Shielded from the rest of the state by towering mountains, residents in western North Carolina longed to connect to the rail system then being rebuilt after its near destruction during the Civil War. The chief obstacle to the construction was massive Old Fort Mountain, just east of Asheville, North Carolina. The engineer chosen for the task of building the difficult road was ex-Confederate major James Wilson.
Construction of the road began in 1877. Armed with $800,000 in state funds and 500 black convict laborers, Wilson was undaunted by the fact that his railroad would have to climb some 891 feet in elevation, winding through seven tunnels. As if that wasn’t enough, the main tunnel would have to be constructed through solid granite rock with a length of 1832 feet. To speed construction of this tunnel, Wilson attempted to bore toward the center of the tunnel from each end at once, no mean feat. His efforts were successful some two years later when crews building toward each other connected the tunnels perfectly. On March 11, 1879 North Carolina Governor Zebulon Vance was notified that “daylight entered Buncombe Country today through the Swannanoa Tunnel.”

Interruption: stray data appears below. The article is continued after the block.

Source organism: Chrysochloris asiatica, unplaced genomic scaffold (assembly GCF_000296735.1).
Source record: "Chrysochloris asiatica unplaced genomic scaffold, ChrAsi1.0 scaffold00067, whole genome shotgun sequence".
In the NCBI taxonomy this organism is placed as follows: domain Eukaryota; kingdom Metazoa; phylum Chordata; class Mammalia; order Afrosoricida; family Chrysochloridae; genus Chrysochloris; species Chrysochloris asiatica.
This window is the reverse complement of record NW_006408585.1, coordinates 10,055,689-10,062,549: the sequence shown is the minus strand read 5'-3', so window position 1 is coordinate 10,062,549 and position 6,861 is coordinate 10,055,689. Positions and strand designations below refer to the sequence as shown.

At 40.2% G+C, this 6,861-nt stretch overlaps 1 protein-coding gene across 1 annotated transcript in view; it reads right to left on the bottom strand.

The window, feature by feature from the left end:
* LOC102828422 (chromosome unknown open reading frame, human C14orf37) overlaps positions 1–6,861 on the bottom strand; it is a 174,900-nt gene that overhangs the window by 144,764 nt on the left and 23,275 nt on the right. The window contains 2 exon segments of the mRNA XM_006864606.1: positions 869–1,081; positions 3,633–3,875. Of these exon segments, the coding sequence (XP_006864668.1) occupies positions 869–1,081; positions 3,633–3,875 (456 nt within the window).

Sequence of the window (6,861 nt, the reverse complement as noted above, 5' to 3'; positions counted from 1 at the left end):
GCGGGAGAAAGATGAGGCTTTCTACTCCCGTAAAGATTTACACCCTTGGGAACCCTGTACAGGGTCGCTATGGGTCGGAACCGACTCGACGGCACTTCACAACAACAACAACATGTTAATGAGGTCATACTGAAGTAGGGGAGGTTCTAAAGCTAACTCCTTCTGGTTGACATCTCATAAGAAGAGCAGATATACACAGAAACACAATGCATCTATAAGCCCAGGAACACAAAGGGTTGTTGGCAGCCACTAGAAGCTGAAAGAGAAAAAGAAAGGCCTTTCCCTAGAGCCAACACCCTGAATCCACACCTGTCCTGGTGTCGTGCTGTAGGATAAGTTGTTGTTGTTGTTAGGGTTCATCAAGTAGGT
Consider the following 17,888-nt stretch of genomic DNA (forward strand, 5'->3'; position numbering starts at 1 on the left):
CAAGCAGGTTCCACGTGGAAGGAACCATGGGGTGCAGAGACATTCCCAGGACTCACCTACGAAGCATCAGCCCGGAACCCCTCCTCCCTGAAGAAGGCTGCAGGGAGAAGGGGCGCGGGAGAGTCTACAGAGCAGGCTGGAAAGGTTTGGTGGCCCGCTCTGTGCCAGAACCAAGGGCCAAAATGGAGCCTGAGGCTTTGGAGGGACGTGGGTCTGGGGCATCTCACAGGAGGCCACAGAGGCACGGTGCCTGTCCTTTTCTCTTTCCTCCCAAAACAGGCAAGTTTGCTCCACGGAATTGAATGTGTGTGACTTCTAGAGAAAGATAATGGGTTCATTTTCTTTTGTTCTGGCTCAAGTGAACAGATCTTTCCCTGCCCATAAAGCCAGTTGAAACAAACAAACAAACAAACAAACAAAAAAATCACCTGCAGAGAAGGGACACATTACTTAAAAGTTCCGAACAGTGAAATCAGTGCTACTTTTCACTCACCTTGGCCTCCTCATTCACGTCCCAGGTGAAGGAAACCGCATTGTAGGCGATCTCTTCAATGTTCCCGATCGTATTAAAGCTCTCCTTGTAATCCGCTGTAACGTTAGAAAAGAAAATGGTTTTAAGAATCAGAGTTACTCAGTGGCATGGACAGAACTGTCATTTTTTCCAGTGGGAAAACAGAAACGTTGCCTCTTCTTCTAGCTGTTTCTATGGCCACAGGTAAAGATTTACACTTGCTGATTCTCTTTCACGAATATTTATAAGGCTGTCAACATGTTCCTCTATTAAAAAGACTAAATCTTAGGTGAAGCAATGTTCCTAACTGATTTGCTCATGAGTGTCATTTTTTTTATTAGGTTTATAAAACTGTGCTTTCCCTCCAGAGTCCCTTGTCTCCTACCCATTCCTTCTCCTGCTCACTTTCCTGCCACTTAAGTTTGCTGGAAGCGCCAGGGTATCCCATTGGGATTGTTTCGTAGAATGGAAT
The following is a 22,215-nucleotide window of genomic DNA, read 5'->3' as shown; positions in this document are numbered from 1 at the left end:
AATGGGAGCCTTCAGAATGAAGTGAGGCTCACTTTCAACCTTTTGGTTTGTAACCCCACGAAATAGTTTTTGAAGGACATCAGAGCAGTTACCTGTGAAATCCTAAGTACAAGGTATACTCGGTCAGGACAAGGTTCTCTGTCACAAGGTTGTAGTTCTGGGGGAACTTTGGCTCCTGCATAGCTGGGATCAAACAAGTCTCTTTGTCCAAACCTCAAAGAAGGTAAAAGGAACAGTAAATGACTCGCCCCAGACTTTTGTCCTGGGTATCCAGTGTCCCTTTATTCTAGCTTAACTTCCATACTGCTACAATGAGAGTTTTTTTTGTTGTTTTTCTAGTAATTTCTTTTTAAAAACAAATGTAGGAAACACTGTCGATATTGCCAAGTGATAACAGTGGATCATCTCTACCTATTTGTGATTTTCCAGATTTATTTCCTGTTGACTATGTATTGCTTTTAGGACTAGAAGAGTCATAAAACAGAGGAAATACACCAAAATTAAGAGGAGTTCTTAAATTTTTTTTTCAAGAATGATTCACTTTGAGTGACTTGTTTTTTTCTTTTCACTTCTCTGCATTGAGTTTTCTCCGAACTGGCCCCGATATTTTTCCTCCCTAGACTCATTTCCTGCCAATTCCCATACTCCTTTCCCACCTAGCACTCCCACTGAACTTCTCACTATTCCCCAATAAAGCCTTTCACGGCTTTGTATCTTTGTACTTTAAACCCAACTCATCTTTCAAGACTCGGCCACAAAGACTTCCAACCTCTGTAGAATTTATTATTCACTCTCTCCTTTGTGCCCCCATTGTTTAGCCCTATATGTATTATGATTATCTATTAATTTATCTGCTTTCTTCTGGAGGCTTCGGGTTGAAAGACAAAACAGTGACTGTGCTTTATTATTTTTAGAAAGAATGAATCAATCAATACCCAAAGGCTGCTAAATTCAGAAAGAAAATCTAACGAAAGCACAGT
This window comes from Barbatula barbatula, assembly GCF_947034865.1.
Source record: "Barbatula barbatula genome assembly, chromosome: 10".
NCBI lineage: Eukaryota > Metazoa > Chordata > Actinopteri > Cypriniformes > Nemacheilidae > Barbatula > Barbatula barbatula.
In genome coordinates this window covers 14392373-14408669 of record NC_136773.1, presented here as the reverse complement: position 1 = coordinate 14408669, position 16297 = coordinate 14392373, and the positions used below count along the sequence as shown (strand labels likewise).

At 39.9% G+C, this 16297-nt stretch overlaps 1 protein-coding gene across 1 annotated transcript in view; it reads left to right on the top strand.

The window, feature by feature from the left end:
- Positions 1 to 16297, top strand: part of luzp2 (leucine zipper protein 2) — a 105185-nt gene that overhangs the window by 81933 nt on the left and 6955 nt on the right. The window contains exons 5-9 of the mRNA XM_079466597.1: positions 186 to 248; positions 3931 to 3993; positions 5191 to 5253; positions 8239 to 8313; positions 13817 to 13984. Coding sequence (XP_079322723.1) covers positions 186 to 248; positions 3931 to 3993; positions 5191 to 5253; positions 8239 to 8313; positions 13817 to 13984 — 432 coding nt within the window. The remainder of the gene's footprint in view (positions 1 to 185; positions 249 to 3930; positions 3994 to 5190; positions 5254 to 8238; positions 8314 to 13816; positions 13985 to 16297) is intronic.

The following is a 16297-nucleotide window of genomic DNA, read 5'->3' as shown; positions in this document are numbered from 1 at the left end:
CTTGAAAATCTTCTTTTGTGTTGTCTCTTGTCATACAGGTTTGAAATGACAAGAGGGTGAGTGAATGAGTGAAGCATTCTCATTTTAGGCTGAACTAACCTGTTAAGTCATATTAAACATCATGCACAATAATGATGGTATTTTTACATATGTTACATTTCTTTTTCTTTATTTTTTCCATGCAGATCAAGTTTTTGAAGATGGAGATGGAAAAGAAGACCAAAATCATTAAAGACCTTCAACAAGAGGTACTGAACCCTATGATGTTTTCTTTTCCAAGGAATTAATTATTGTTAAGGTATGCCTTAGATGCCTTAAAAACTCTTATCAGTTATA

The construction of the Swannanoa Tunnel was not without its human costs. Estimates of fatalities of the convict laborers ranged from as low as 120 to a high of 400. The song, “Swannanoa Tunnel,” was apparently composed and sung by crews building the tunnel. The cave-in mentioned in the song perhaps refers to the accident in March of 1879 when twenty-three workers were killed.
The verses of “Swannanoa Tunnel” were collected by Bascom Lamar Lunsford. The melody is compliments of Bucky Hanks, whose great grandfather worked on building the Swannanoa Tunnel.
This article and the song, “Swannanoa Tunnel” appeared in the book Singing Rails, Railroadin’ Songs, Jokes & Stories by Wayne Erbsen.
You can listen to a short snippet of “Swannanoa Tunnel,” as performed by Wayne Erbsen on the CD entitled “Singing Rails.”